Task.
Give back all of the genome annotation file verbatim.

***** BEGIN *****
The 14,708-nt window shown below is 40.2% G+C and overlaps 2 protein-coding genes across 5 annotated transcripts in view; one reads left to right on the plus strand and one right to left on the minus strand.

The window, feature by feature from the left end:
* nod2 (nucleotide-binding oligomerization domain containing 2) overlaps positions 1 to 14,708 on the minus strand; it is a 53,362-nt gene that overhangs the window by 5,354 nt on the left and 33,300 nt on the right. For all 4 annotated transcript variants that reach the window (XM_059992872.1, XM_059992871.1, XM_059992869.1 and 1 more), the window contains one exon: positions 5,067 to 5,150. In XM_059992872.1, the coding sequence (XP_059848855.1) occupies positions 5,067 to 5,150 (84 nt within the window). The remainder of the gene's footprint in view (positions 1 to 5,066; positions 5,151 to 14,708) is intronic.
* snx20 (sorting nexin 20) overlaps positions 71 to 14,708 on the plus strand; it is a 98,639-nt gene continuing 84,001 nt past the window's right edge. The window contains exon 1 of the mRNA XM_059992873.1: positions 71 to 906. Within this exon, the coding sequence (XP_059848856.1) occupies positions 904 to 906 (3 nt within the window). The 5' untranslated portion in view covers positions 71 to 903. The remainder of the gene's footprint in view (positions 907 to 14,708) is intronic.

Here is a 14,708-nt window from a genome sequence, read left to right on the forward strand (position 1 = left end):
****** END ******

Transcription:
The 14,708-nt window shown below is 40.2% G+C and overlaps 2 protein-coding genes across 5 annotated transcripts in view; one reads left to right on the plus strand and one right to left on the minus strand.

The window, feature by feature from the left end:
* nod2 (nucleotide-binding oligomerization domain containing 2) overlaps positions 1 to 14,708 on the minus strand; it is a 53,362-nt gene that overhangs the window by 5,354 nt on the left and 33,300 nt on the right. For all 4 annotated transcript variants that reach the window (XM_059992872.1, XM_059992871.1, XM_059992869.1 and 1 more), the window contains one exon: positions 5,067 to 5,150. In XM_059992872.1, the coding sequence (XP_059848855.1) occupies positions 5,067 to 5,150 (84 nt within the window). The remainder of the gene's footprint in view (positions 1 to 5,066; positions 5,151 to 14,708) is intronic.
* snx20 (sorting nexin 20) overlaps positions 71 to 14,708 on the plus strand; it is a 98,639-nt gene continuing 84,001 nt past the window's right edge. The window contains exon 1 of the mRNA XM_059992873.1: positions 71 to 906. Within this exon, the coding sequence (XP_059848856.1) occupies positions 904 to 906 (3 nt within the window). The 5' untranslated portion in view covers positions 71 to 903. The remainder of the gene's footprint in view (positions 907 to 14,708) is intronic.

Here is a 14,708-nt window from a genome sequence, read left to right on the forward strand (position 1 = left end):